4

Someone asked me this question:
You are given a list of intervals. You have to design an algorithm to find the sequence of non-overlapping intervals so that the sum of the range of intervals is maximum.

For Example:
If given intervals are:

["06:00","08:30"],
["09:00","11:00"],
["08:00","09:00"],
["09:00","11:30"],
["10:30","14:00"],
["12:00","14:00"]

Range is maximized when three intervals

[“06:00”, “08:30”],
[“09:00”, “11:30”],
[“12:00”, “14:00”],

are chosen.

Therefore, the answer is 420 (minutes).

  • Are you sure this is dynamic programming? – smk Aug 15 '13 at 21:26
  • no.. I am not sure.. – Black_Hat Aug 15 '13 at 21:27
  • 2
    This is the classic weighted activity selection problem. – Kunal Aug 16 '13 at 10:11
  • 5
    Shouldnt your answer be 420 minutes? if those three are the selected intervals – smk Aug 20 '13 at 21:59
9

This is a standard interval scheduling problem.
It can be solved by using dynamic programming.

Algorithm
Let there be n intervals. sum[i] stores maximum sum of interval up to interval i in sorted interval array. The algorithm is as follows

Sort the intervals in order of their end timings.
sum[0] = 0
For interval i from 1 to n in sorted array
    j = interval in 1 to i-1 whose endtime is less than beginning time of interval i.
    If j exist, then sum[i] = max(sum[j]+duration[i],sum[i-1])
    else sum[i] = max(duration[i],sum[i-1])

The iteration goes for n steps and in each step, j can be found using binary search, i.e. in log n time. Hence algorithm takes O(n log n) time.

  • have you checked it? Is it giving you the correct ans?? – Black_Hat Aug 16 '13 at 8:34
  • Yeah, I have implemented it a lot and I don't think its a very difficult one to understand. – Shashwat Kumar Aug 16 '13 at 10:18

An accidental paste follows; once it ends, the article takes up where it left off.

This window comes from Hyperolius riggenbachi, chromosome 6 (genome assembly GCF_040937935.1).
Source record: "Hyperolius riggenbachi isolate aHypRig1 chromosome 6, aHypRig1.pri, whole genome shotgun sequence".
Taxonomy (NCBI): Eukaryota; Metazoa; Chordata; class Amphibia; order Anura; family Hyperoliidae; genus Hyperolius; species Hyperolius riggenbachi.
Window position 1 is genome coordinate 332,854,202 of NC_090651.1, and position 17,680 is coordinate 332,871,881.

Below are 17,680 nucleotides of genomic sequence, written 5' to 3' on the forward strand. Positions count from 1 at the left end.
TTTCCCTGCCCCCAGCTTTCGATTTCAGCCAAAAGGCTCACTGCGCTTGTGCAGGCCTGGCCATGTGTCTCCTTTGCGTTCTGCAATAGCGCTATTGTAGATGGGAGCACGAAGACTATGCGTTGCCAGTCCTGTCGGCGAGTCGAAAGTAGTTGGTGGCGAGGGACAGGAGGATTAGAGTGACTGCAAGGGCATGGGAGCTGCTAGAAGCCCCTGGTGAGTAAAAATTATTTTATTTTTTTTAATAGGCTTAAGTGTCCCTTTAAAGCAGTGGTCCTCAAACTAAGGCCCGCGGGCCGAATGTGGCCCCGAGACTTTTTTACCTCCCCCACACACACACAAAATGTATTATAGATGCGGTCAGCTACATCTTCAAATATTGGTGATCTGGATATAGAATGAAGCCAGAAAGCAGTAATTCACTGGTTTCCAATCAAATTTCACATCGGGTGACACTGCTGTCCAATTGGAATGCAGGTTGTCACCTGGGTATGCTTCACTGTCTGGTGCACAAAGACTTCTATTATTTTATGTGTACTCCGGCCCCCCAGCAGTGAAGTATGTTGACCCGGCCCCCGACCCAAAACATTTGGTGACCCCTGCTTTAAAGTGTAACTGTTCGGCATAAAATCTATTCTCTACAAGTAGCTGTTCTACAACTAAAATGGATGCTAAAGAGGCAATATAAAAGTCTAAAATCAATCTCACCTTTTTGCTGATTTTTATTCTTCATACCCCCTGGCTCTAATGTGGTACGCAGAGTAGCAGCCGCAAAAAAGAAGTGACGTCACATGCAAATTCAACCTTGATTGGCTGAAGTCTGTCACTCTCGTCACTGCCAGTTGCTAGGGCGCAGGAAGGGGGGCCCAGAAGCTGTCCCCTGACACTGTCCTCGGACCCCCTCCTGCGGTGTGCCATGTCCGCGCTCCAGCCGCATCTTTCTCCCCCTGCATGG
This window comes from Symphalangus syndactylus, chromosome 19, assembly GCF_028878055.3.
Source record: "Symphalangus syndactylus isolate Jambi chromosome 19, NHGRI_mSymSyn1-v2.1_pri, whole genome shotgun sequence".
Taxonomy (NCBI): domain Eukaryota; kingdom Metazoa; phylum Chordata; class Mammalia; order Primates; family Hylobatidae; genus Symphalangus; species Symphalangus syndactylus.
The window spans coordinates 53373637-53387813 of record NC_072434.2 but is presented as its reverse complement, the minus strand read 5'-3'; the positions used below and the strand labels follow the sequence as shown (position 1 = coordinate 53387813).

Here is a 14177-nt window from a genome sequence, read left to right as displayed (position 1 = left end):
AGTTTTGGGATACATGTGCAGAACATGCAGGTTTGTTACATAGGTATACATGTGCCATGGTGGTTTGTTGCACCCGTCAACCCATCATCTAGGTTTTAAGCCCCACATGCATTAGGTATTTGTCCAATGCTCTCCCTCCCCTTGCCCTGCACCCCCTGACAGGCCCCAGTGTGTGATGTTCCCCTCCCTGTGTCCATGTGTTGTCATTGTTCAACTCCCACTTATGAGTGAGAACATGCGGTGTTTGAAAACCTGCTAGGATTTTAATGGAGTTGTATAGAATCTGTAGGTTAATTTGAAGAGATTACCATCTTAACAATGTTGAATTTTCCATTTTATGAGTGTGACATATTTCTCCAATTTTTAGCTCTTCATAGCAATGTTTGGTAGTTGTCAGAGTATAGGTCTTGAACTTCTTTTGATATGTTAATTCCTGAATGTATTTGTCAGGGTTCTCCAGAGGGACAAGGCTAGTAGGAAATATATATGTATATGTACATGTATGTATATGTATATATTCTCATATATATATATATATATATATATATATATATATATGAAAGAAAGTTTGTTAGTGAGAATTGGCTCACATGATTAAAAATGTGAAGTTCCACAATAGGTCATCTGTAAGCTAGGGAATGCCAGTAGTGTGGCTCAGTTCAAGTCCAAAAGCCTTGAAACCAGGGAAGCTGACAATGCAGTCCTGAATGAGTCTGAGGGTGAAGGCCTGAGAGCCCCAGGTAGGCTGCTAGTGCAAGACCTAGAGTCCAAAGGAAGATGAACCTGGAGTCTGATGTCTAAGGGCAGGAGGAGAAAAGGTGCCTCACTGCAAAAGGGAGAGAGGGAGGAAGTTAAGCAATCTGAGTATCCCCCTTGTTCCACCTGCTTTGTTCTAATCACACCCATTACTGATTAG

2
public int longestNonOverLappingTI(TimeInterval[] tis){
        Arrays.sort(tis);
        int[] mt = new int[tis.length];
        mt[0] = tis[0].getTime();
        for(int j=1;j<tis.length;j++){
            for(int i=0;i<j;i++){
                int x = tis[j].overlaps(tis[i])?tis[j].getTime():mt[i] + tis[j].getTime();
                mt[j]  = Math.max(x,mt[j]);
            }
        }

        return getMax(mt);
    }


public class TimeInterval implements Comparable <TimeInterval> {
    public int start;
    public int end;
    public TimeInterval(int start,int end){
        this.start = start;
        this.end = end;

    }



    public boolean overlaps(TimeInterval that){
          return !(that.end < this.start || this.end < that.start);
    }

    public int getTime(){
        return end - start;
    }
    @Override
    public int compareTo(TimeInterval timeInterval) {
        if(this.end < timeInterval.end)
            return -1;
        else if( this.end > timeInterval.end)
            return 1;
        else{
            //end timeIntervals are same
            if(this.start < timeInterval.start)
                return -1;
            else if(this.start > timeInterval.start)
                return 1;
            else
                return 0;
        }

    }


}

Heres the working code. Basically this runs in O(n^2) because of the two for loops. But as Shashwat said there are ways to make it run in O(n lg n)

  • I don't think so – Black_Hat Aug 16 '13 at 8:42
  • Why do you feel so? – smk Aug 16 '13 at 19:19

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